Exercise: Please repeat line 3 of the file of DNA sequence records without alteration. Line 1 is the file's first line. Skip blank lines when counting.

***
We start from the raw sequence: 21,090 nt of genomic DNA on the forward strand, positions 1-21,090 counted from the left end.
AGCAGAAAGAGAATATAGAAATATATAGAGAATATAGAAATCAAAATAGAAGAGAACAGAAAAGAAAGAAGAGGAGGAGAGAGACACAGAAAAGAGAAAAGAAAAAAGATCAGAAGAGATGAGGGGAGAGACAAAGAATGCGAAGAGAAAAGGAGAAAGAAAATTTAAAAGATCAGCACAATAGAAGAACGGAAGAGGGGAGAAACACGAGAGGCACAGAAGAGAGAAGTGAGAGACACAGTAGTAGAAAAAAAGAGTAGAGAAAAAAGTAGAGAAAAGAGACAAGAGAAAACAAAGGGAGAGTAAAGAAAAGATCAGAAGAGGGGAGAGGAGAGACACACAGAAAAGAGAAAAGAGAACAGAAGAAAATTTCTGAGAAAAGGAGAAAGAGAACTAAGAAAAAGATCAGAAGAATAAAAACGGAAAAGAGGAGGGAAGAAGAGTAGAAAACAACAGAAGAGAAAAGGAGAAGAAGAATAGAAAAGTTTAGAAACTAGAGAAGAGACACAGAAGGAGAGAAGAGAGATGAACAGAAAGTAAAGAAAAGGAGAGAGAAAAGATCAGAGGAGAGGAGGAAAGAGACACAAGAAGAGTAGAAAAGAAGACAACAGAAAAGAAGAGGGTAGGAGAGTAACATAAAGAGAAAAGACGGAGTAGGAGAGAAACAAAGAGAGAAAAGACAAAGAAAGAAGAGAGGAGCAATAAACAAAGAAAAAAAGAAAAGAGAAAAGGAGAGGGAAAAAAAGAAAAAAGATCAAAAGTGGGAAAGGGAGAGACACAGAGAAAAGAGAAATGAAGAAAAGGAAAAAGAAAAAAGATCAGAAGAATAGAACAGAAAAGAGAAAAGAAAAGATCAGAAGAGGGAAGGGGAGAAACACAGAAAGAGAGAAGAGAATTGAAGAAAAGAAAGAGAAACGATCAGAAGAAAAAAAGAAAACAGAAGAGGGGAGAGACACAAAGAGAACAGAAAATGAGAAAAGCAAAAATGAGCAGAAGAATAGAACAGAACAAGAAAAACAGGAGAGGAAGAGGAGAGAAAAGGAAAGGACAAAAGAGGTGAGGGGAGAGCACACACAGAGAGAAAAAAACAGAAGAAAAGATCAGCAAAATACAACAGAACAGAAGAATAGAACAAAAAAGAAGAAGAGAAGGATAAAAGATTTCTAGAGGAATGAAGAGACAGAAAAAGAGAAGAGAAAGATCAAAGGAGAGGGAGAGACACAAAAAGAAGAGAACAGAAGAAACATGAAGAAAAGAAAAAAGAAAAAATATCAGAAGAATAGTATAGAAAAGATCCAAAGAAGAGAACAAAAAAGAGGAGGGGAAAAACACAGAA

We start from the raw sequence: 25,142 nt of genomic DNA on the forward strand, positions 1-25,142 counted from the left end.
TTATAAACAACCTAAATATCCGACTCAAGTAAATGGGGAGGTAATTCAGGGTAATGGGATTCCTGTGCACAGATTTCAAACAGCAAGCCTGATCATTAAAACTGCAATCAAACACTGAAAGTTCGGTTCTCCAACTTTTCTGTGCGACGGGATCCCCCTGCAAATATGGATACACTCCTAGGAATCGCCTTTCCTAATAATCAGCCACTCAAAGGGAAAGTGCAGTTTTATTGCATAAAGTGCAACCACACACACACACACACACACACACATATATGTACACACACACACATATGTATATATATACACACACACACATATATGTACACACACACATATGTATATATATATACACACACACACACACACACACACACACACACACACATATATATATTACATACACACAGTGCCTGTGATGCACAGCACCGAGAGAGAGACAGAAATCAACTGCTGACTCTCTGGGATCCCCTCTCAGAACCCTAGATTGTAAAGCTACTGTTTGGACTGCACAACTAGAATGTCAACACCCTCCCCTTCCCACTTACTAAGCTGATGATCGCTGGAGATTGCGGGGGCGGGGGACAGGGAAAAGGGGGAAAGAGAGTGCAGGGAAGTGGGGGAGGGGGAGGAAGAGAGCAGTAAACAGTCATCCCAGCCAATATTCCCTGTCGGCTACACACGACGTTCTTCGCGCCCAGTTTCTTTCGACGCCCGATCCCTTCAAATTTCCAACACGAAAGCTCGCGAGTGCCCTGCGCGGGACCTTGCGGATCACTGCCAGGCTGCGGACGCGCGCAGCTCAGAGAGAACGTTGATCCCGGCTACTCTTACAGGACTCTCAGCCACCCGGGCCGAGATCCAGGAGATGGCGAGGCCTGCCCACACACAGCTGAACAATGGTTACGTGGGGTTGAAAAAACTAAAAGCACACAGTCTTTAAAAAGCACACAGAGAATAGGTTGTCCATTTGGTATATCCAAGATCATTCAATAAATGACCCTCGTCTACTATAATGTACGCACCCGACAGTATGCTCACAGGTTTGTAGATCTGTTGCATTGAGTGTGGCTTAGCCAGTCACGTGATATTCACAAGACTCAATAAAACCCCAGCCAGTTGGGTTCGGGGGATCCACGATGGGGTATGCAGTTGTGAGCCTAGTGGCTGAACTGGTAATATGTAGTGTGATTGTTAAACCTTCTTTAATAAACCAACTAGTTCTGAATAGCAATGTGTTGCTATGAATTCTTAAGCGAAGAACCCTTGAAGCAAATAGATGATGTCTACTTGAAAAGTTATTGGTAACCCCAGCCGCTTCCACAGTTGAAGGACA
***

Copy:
We start from the raw sequence: 25,142 nt of genomic DNA on the forward strand, positions 1-25,142 counted from the left end.